# Difference between revisions of "Line search methods"

(6 intermediate revisions by one user not shown) | |||

Line 7: | Line 7: | ||

<math>x_{k+1} = x_k + \alpha_k p_k</math>, | <math>x_{k+1} = x_k + \alpha_k p_k</math>, | ||

− | in which <math>\alpha_k</math> is a positive scalar known as the step length and <math>p_k</math> defines the step direction. | + | in which <math>\alpha_k</math> is a positive scalar known as the step length and <math>p_k</math> defines the step direction. Figure 1 gives a clear flow chart to indicate the iteration scheme. |

+ | |||

+ | [[File:Line search alogorithm chart.png|frame|Figure 1: Algorithm flow chart of line search methods (Conger, adapted from Line Search wikipedia page)]] | ||

=Step Length= | =Step Length= | ||

Line 14: | Line 16: | ||

<math>\phi(\alpha) = f(x_k + \alpha p_k), \alpha >0</math>, | <math>\phi(\alpha) = f(x_k + \alpha p_k), \alpha >0</math>, | ||

− | but this is not used in practical settings generally. This may give the most accurate minimum, but it would be very computationally expensive if the function <math>\phi</math> has multiple local minima or stationary points, as shown in Figure | + | but this is not used in practical settings generally. This may give the most accurate minimum, but it would be very computationally expensive if the function <math>\phi</math> has multiple local minima or stationary points, as shown in Figure 2. |

− | [[File:Step length image.png|frame|Figure | + | [[File:Step length image.png|frame|50px|Figure 2: Complexity of finding ideal step length (Nocedal & Wright)]] |

A common and practical method for finding a suitable step length that is not too near to the global minimum of the <math>\phi</math> function is to require that the step length of <math>\alpha_k</math> reduces the value of the target function, or that | A common and practical method for finding a suitable step length that is not too near to the global minimum of the <math>\phi</math> function is to require that the step length of <math>\alpha_k</math> reduces the value of the target function, or that | ||

Line 27: | Line 29: | ||

These conditions, developed in 1969 by Philip Wolfe, are an inexact line search stipulation that requires <math>\alpha_k</math> to decreased the objective function by significant amount. This amount is defined by | These conditions, developed in 1969 by Philip Wolfe, are an inexact line search stipulation that requires <math>\alpha_k</math> to decreased the objective function by significant amount. This amount is defined by | ||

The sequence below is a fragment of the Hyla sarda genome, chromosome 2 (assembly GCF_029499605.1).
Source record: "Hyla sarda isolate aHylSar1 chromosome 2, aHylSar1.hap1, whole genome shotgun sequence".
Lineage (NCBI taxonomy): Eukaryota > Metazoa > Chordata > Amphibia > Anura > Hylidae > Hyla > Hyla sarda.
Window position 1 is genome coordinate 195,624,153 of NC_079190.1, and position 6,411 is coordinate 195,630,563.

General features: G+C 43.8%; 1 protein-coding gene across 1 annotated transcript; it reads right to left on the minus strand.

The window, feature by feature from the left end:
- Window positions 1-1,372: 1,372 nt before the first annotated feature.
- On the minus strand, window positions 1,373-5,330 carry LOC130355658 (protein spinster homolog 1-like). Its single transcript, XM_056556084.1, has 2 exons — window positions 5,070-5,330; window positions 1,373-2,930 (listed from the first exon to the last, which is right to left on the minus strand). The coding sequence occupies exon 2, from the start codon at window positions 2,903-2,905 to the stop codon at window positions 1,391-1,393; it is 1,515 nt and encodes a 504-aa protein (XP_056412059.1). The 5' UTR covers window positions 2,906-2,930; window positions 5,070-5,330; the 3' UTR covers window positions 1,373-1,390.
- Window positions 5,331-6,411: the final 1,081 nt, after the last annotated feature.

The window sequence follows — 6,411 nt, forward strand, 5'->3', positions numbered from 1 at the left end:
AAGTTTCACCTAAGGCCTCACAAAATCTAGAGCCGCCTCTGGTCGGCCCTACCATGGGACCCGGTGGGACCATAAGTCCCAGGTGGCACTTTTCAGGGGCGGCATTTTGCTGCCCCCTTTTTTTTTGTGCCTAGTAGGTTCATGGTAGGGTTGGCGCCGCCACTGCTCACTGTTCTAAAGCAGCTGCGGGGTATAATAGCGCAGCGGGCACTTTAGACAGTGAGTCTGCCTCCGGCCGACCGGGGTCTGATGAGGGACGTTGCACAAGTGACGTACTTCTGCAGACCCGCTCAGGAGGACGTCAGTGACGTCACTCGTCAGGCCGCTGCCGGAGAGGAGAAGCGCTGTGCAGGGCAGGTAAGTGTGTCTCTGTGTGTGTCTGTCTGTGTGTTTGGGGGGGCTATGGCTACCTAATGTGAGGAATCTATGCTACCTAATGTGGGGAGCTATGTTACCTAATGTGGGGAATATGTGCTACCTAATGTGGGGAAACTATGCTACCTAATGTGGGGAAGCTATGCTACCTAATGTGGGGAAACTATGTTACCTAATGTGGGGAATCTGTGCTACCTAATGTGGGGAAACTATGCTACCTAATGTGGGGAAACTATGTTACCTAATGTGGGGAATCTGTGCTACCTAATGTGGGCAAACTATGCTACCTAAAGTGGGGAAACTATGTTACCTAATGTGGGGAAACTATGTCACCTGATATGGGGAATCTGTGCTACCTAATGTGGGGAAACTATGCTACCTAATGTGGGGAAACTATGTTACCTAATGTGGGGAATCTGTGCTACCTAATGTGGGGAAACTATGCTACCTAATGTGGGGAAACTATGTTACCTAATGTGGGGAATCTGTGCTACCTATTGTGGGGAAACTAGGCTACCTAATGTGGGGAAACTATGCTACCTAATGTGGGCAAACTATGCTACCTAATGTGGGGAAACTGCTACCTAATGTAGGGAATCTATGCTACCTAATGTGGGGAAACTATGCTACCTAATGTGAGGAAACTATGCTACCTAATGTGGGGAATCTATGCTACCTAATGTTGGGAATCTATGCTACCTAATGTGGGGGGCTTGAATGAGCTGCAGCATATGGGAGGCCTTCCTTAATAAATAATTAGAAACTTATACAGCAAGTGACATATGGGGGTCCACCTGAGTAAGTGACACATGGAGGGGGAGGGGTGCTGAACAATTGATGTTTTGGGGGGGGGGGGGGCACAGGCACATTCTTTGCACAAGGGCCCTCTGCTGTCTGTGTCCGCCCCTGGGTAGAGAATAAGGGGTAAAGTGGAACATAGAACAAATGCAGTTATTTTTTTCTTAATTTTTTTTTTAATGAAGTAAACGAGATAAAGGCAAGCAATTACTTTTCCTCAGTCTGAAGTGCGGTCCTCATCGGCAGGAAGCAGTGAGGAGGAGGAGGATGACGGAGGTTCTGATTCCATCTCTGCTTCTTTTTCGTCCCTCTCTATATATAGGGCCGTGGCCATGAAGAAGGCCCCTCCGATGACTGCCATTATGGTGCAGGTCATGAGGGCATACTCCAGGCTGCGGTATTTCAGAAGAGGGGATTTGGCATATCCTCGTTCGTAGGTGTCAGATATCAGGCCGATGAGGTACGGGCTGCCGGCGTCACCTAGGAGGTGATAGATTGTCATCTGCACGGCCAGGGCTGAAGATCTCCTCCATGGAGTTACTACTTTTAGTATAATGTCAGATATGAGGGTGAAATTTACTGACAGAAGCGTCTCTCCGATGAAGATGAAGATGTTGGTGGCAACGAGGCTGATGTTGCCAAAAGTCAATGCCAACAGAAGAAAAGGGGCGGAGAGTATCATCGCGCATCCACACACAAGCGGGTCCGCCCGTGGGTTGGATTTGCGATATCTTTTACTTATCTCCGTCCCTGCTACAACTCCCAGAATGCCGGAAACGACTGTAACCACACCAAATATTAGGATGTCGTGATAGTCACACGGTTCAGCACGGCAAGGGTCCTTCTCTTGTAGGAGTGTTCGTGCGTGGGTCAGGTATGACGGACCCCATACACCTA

− | <math>f(x_k+\alpha p_k < f(x_k) + c_1 \alpha \nabla f^T_k p_k</math> | + | <math>f(x_k+\alpha p_k) < f(x_k) + c_1 \alpha \nabla f^T_k p_k</math> |

where <math>c_1</math> is between 0 and 1. Another way of describing this condition is to say that the decrease in the objective function should be proportional to both the step length and the directional derivative of the function and step direction. This inequality is also known as the ''Armijo condition''. In general, <math>c_1</math> is a very small value, ~<math>10^{-4}</math>. | where <math>c_1</math> is between 0 and 1. Another way of describing this condition is to say that the decrease in the objective function should be proportional to both the step length and the directional derivative of the function and step direction. This inequality is also known as the ''Armijo condition''. In general, <math>c_1</math> is a very small value, ~<math>10^{-4}</math>. | ||

Line 33: | Line 35: | ||

The ''Armijo condition'' must be paired with the ''curvature condition'' | The ''Armijo condition'' must be paired with the ''curvature condition'' | ||

− | + | <math> \nabla f(x_k + \alpha p_k)^T p_k \ge f(x_k) + c_2 \nabla f^T_k p_k</math> | |

to keep the <math>\alpha_k</math> value from being too short. In this condition, <math>c_2</math> is greater than <math>c_1</math> but less than 1. These two conditions together are the Wolfe Conditions. | to keep the <math>\alpha_k</math> value from being too short. In this condition, <math>c_2</math> is greater than <math>c_1</math> but less than 1. These two conditions together are the Wolfe Conditions. | ||

Line 39: | Line 41: | ||

Another, more stringent form of these conditions is known as the ''strong Wolfe conditions''. The ''Armijo condition'' remains the same, but the curvature condition is restrained by taking the absolute value of the left side of the inequality. | Another, more stringent form of these conditions is known as the ''strong Wolfe conditions''. The ''Armijo condition'' remains the same, but the curvature condition is restrained by taking the absolute value of the left side of the inequality. | ||

− | + | <math> |\nabla f(x_k + \alpha p_k)^T p_k | \ge f(x_k) + c_2 \nabla f^T_k p_k</math> | |

This left hand side of the curvature condition is simply the derivative of the <math>\phi</math> function, and so this constraint prevents this derivative from becoming too positive, removing points that are too far from stationary points of <math>\phi</math> from consideration as viable <math>\alpha_k</math> values. | This left hand side of the curvature condition is simply the derivative of the <math>\phi</math> function, and so this constraint prevents this derivative from becoming too positive, removing points that are too far from stationary points of <math>\phi</math> from consideration as viable <math>\alpha_k</math> values. | ||